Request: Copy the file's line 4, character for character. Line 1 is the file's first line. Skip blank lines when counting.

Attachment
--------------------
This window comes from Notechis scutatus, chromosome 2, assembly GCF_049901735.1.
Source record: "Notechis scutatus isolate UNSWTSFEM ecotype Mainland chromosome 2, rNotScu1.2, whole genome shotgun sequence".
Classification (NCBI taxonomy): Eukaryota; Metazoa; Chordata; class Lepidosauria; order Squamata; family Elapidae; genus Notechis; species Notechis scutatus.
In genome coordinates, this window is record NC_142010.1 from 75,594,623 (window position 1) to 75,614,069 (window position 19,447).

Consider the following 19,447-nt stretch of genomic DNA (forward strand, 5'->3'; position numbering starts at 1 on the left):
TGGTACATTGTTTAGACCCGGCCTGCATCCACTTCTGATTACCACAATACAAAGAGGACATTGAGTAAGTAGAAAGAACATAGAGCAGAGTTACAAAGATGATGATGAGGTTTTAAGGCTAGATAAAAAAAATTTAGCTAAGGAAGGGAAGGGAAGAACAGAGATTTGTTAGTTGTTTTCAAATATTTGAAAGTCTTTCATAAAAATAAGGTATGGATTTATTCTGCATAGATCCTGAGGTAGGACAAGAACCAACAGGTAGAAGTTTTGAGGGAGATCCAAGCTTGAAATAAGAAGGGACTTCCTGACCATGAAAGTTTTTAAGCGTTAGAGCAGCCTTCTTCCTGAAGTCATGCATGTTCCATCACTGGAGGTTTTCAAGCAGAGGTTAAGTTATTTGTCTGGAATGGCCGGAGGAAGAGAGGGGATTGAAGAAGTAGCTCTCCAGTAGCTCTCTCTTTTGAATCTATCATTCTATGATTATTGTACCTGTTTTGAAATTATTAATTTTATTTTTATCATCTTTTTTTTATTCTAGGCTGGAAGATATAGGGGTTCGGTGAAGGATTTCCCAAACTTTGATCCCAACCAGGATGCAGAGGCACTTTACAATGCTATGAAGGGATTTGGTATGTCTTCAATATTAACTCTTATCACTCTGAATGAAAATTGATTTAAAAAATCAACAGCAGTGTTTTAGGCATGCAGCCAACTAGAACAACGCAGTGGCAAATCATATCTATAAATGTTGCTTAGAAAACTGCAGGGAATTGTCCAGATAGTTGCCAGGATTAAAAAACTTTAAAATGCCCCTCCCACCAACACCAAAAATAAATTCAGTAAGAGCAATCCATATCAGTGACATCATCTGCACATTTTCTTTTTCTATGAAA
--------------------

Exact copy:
In genome coordinates, this window is record NC_142010.1 from 75,594,623 (window position 1) to 75,614,069 (window position 19,447).